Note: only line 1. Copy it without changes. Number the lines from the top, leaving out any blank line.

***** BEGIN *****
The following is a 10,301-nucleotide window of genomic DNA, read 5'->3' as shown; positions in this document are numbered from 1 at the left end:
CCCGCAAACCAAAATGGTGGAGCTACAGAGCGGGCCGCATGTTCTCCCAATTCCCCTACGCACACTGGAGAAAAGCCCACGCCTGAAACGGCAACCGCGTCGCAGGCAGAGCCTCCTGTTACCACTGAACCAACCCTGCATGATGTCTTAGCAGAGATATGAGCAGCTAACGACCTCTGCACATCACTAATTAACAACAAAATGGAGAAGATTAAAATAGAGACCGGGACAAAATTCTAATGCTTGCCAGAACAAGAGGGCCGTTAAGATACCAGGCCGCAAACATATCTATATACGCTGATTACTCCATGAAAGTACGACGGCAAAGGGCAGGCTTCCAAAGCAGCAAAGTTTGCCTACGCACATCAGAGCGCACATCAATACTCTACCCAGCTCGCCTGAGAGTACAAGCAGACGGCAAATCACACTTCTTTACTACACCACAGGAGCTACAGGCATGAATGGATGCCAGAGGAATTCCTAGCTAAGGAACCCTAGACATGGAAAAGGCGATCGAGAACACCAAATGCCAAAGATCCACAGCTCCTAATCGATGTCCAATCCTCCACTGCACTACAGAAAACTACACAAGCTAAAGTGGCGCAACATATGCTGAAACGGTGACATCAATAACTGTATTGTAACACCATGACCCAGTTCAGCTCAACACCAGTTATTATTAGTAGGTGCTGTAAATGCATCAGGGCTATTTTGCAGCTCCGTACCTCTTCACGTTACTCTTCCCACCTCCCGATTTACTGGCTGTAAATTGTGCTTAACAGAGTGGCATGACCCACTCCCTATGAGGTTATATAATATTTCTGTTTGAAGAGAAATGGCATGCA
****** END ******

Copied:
The following is a 10,301-nucleotide window of genomic DNA, read 5'->3' as shown; positions in this document are numbered from 1 at the left end: